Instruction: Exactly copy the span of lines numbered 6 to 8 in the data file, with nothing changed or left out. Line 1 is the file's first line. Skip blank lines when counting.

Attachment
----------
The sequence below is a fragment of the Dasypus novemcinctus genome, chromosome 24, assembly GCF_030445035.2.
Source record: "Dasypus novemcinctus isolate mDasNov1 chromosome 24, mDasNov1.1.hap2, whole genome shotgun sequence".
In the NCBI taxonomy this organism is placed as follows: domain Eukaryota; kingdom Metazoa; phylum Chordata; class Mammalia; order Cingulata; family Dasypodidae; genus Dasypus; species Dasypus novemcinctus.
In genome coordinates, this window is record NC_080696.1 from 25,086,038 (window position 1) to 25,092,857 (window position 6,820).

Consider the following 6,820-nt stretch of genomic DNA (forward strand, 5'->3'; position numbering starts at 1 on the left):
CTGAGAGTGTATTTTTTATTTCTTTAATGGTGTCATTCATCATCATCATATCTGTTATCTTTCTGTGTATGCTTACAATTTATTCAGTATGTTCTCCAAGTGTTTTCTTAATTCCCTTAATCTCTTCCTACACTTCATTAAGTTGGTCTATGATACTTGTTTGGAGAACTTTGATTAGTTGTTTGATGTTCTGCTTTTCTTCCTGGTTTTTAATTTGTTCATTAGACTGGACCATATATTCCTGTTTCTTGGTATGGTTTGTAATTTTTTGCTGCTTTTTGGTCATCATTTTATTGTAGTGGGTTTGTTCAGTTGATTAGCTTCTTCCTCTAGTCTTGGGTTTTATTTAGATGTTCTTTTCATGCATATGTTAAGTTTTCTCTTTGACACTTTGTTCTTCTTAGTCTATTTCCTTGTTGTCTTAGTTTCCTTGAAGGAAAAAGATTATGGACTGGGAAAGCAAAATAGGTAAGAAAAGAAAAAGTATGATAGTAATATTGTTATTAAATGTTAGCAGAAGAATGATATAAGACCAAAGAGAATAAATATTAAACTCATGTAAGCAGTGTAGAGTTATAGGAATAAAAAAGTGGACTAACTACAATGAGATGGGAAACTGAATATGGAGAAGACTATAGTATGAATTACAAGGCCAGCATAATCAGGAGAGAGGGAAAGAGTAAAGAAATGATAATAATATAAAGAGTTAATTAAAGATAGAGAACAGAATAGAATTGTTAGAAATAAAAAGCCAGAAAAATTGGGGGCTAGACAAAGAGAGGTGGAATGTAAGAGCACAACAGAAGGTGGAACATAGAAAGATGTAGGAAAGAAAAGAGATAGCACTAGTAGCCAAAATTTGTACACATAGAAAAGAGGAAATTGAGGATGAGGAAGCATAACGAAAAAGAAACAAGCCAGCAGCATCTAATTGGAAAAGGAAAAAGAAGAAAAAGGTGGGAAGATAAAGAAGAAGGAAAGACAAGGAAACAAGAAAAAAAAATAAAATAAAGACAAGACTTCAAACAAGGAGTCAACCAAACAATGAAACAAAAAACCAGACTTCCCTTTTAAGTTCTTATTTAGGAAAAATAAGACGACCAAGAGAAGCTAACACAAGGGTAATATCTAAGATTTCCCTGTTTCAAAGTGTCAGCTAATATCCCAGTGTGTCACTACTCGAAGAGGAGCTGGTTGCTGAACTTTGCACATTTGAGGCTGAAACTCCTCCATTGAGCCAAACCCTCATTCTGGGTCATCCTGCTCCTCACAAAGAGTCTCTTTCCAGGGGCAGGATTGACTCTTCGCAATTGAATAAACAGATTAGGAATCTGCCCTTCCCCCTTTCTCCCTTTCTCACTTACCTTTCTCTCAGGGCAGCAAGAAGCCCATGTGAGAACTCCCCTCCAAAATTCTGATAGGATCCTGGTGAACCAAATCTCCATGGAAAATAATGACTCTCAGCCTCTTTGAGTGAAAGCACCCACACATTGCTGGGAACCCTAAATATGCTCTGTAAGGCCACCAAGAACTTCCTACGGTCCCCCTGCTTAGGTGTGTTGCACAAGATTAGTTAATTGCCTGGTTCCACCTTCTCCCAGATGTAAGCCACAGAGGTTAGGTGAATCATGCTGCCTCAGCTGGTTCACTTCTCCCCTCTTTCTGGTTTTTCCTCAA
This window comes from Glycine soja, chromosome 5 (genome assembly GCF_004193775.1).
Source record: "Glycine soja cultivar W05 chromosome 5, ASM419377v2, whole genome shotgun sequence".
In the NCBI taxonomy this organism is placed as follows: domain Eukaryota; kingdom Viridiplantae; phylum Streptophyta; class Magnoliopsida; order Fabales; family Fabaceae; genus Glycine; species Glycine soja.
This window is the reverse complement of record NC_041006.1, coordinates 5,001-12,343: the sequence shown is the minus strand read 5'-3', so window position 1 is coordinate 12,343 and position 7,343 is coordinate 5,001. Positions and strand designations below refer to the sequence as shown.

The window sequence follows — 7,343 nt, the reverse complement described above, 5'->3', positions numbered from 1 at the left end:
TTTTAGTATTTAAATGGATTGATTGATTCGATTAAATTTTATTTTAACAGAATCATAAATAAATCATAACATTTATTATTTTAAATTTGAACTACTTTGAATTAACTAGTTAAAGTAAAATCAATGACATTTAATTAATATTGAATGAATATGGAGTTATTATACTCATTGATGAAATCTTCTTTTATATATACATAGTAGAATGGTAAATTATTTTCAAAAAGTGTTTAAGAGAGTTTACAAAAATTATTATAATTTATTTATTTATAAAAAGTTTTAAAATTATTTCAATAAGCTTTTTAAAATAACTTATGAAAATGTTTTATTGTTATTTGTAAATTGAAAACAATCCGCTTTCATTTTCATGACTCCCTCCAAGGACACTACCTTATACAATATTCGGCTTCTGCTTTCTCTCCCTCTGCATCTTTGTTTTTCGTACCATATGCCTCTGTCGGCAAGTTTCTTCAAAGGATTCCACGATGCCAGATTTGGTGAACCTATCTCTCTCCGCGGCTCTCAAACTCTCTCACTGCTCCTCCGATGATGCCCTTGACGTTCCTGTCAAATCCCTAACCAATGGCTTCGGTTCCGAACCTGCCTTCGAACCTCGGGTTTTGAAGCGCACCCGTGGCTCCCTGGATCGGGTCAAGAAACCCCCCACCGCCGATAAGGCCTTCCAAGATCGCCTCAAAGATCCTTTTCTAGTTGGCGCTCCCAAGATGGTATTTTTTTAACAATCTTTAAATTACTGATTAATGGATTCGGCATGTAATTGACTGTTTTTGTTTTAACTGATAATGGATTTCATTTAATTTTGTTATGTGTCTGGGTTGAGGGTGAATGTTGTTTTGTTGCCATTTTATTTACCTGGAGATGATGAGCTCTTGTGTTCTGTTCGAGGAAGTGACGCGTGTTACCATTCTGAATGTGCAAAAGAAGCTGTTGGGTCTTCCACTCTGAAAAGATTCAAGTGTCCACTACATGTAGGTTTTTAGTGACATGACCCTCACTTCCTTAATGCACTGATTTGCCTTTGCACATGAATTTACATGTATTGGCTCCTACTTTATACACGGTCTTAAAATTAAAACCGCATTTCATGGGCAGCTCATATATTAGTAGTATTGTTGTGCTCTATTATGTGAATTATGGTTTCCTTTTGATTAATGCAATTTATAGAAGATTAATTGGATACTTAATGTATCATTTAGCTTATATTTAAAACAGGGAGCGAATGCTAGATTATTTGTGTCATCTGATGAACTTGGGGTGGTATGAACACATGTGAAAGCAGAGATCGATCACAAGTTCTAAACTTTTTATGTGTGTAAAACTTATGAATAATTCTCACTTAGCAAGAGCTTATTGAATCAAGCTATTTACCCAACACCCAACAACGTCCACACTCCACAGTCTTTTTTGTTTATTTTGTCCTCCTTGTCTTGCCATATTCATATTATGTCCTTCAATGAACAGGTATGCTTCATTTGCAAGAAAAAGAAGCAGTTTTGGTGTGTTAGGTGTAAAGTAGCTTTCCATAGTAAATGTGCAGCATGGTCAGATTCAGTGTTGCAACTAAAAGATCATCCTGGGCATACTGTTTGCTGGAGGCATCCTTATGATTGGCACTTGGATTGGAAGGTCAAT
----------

CTGAGAGTGTATTTTTTATTTCTTTAATGGTGTCATTCATCATCATCATATCTGTTATCTTTCTGTGTATGCTTACAATTTATTCAGTATGTTCTCCAAGTGTTTTCTTAATTCCCTTAATCTCTTCCTACACTTCATTAAGTTGGTCTATGATACTTGTTTGGAGAACTTTGATTAGTTGTTTGATGTTCTGCTTTTCTTCCTGGTTTTTAATTTGTTCATTAGACTGGACCATATATTCCTGTTTCTTGGTATGGTTTGTAATTTTTTGCTGCTTTTTGGTCATCATTTTATTGTAGTGGGTTTGTTCAGTTGATTAGCTTCTTCCTCTAGTCTTGGGTTTTATTTAGATGTTCTTTTCATGCATATGTTAAGTTTTCTCTTTGACACTTTGTTCTTCTTAGTCTATTTCCTTGTTGTCTTAGTTTCCTTGAAGGAAAAAGATTATGGACTGGGAAAGCAAAATAGGTAAGAAAAGAAAAAGTATGATAGTAATATTGTTATTAAATGTTAGCAGAAGAATGATATAAGACCAAAGAGAATAAATATTAAACTCATGTAAGCAGTGTAGAGTTATAGGAATAAAAAAGTGGACTAACTACAATGAGATGGGAAACTGAATATGGAGAAGACTATAGTATGAATTACAAGGCCAGCATAATCAGGAGAGAGGGAAAGAGTAAAGAAATGATAATAATATAAAGAGTTAATTAAAGATAGAGAACAGAATAGAATTGTTAGAAATAAAAAGCCAGAAAAATTGGGGGCTAGACAAAGAGAGGTGGAATGTAAGAGCACAACAGAAGGTGGAACATAGAAAGATGTAGGAAAGAAAAGAGATAGCACTAGTAGCCAAAATTTGTACACATAGAAAAGAGGAAATTGAGGATGAGGAAGCATAACGAAAAAGAAACAAGCCAGCAGCATCTAATTGGAAAAGGAAAAAGAAGAAAAAGGTGGGAAGATAAAGAAGAAGGAAAGACAAGGAAACAAGAAAAAAAAATAAAATAAAGACAAGACTTCAAACAAGGAGTCAACCAAACAATGAAACAAAAAACCAGACTTCCCTTTTAAGTTCTTATTTAGGAAAAATAAGACGACCAAGAGAAGCTAACACAAGGGTAATATCTAAGATTTCCCTGTTTCAAAGTGTCAGCTAATATCCCAGTGTGTCACTACTCGAAGAGGAGCTGGTTGCTGAACTTTGCACATTTGAGGCTGAAACTCCTCCATTGAGCCAAACCCTCATTCTGGGTCATCCTGCTCCTCACAAAGAGTCTCTTTCCAGGGGCAGGATTGACTCTTCGCAATTGAATAAACAGATTAGGAATCTGCCCTTCCCCCTTTCTCCCTTTCTCACTTACCTTTCTCTCAGGGCAGCAAGAAGCCCATGTGAGAACTCCCCTCCAAAATTCTGATAGGATCCTGGTGAACCAAATCTCCATGGAAAATAATGACTCTCAGCCTCTTTGAGTGAAAGCACCCACACATTGCTGGGAACCCTAAATATGCTCTGTAAGGCCACCAAGAACTTCCTACGGTCCCCCTGCTTAGGTGTGTTGCACAAGATTAGTTAATTGCCTGGTTCCACCTTCTCCCAGATGTAAGCCACAGAGGTTAGGTGAATCATGCTGCCTCAGCTGGTTCACTTCTCCCCTCTTTCTGGTTTTTCCTCAA
This window comes from Glycine soja, chromosome 5 (genome assembly GCF_004193775.1).
Source record: "Glycine soja cultivar W05 chromosome 5, ASM419377v2, whole genome shotgun sequence".